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From "Jason Polites" <>
Subject Re: Field compression too slow
Date Fri, 11 Aug 2006 06:07:17 GMT
I can share the data.. but it would be quicker for you to just pull out some
random text from anywhere you like.

The issue is that the text was in an email, which was one of about 2,000 and
I don't know which one.  I got the 4.5MB figure from the number of bytes in
the byte array reported in the debugger... and didn't bother to record the
email file it was contained in.  Anyway.. I think it was text extracted from
a PDF extracted from a ZIP... so it would take me a while to locate!

It's worth noting that the time I quoted is somewhat misleading.  I killed
my process after 10 minutes because I realised there was a problem and any
further time was irrelevant.  But... the length of time is partially due to
the load on the process.

I am processing multiple files concurrently, and in so doing am performing a
bunch of CPU intensive tasks (text extraction, encryption etc).  Most of
this happens in separate threads, but they are all competing for CPU time.

The only way to really benchmark the performance of the compression is to
combine both compression levels, with thread numbers to see how it scales.

I'm confident that the compression mechanism used in Lucene is fine (had a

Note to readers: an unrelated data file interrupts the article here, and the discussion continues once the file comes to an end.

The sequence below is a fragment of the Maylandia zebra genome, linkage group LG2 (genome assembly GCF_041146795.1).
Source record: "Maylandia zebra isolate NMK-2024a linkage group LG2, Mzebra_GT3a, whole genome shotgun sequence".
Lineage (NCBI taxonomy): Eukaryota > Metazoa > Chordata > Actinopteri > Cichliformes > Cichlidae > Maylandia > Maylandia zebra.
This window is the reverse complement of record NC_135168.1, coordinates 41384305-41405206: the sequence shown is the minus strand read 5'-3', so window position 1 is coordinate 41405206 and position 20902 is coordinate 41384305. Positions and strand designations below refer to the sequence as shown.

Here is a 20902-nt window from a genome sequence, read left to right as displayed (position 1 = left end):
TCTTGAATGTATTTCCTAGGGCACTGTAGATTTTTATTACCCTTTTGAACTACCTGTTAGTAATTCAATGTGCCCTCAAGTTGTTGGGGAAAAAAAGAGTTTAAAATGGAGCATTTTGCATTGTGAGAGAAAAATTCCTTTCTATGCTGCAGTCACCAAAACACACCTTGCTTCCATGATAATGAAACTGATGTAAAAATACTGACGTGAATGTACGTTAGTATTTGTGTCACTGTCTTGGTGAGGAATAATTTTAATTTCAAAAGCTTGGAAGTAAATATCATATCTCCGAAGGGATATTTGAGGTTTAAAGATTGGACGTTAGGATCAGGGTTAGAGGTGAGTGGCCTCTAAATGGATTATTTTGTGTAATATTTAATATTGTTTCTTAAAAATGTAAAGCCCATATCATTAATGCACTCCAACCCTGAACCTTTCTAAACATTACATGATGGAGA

look at the code... all seems pretty good), so I would guess that Lucene
would have performance comparable  to "vanilla" compression using the native
java libs.

I'm betting you get non-linear scalability no matter what the compression
level (due to the max throughput of the CPU, bus speed etc); but you may
find scalability tends towards a linear curve (oxymoron?) the lower the
compression level.

This is really what I am looking for.

Also.. upon reflection I'm not certain using compression inside the index is
really a valuable process without lazy loading anyway.  The time-cost of
decompression when iterating hits reduces the overall effectiveness of the
index.  This is obviously solved by lazy loading (for searches) and I am
excited about this feature being added.  Obviously it depends on the
use-case, but in mine I realised that storing large amounts of data in the
index is just not the right way to do things.  So I changed my architecture
so that the larger amounts of data are stored (and compressed) elsewhere,
then brought back in when I need to update a document.

Of course all my problems would be solved if I had lazy loading AND field
updating :)

On 8/11/06, Michael McCandless <> wrote:
> > I have a sample document which has about 4.5MB of text to be stored as
> > compressed data within the field, and the indexing of this document
> > seems to
> > take an inordinate amount of time (over 10 minutes!).  When debugging I
> can
> > see that it's stuck on the deflate() calls of the Deflater used by
> Lucene.
> Would it be possible to get a copy of this document's text (only if
> you're able to share it)?  I'd like to run some tests to work out the
> tradeoff (time taken vs % deflated) of the different levels we can pass
> to the zip library.  If not that's fine, I'll just run on various random
> text sources I can find.
> Thanks.
> Mike
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